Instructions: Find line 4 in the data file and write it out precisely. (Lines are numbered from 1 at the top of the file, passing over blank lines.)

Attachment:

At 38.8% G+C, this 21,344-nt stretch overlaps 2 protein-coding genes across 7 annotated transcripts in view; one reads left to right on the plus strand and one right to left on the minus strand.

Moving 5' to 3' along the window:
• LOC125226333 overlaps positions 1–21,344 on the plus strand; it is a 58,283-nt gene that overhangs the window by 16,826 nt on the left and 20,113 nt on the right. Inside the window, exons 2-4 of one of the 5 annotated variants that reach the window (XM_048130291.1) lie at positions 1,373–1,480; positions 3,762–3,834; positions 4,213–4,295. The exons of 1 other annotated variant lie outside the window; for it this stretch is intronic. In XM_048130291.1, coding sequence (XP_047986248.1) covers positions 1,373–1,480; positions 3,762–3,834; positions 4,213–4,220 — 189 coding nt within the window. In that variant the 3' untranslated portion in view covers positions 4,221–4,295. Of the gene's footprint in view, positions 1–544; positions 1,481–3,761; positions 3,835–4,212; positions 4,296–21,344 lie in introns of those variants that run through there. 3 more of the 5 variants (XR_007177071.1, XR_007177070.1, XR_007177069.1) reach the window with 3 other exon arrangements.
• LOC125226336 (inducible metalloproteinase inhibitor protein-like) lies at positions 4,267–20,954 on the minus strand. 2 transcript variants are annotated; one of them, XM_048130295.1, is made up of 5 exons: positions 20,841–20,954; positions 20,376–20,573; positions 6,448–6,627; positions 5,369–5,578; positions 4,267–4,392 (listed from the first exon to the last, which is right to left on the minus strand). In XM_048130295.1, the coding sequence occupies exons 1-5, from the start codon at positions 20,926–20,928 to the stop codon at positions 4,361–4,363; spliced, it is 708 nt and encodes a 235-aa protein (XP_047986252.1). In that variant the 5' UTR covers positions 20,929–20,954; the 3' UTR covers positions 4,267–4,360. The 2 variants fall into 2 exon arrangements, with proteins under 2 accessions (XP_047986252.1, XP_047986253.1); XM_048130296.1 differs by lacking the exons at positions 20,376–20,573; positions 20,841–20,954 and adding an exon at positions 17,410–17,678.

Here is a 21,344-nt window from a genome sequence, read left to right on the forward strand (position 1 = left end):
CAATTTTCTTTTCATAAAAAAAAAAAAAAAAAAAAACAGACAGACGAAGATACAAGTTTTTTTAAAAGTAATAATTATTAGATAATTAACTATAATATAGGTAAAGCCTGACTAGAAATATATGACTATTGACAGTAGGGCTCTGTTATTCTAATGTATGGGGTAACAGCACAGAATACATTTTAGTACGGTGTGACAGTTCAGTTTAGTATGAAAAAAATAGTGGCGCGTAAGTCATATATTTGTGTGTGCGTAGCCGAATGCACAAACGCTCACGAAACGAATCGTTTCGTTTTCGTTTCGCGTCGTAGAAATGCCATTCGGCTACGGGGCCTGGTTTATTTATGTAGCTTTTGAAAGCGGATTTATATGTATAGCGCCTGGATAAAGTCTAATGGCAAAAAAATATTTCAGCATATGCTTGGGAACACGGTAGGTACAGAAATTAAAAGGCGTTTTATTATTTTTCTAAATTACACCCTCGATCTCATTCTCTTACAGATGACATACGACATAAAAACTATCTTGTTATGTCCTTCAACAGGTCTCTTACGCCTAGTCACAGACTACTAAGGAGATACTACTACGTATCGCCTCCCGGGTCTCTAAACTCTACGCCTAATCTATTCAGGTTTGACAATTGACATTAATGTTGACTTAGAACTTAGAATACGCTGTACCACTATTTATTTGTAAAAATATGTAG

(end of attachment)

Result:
• LOC125226336 (inducible metalloproteinase inhibitor protein-like) lies at positions 4,267–20,954 on the minus strand. 2 transcript variants are annotated; one of them, XM_048130295.1, is made up of 5 exons: positions 20,841–20,954; positions 20,376–20,573; positions 6,448–6,627; positions 5,369–5,578; positions 4,267–4,392 (listed from the first exon to the last, which is right to left on the minus strand). In XM_048130295.1, the coding sequence occupies exons 1-5, from the start codon at positions 20,926–20,928 to the stop codon at positions 4,361–4,363; spliced, it is 708 nt and encodes a 235-aa protein (XP_047986252.1). In that variant the 5' UTR covers positions 20,929–20,954; the 3' UTR covers positions 4,267–4,360. The 2 variants fall into 2 exon arrangements, with proteins under 2 accessions (XP_047986252.1, XP_047986253.1); XM_048130296.1 differs by lacking the exons at positions 20,376–20,573; positions 20,841–20,954 and adding an exon at positions 17,410–17,678.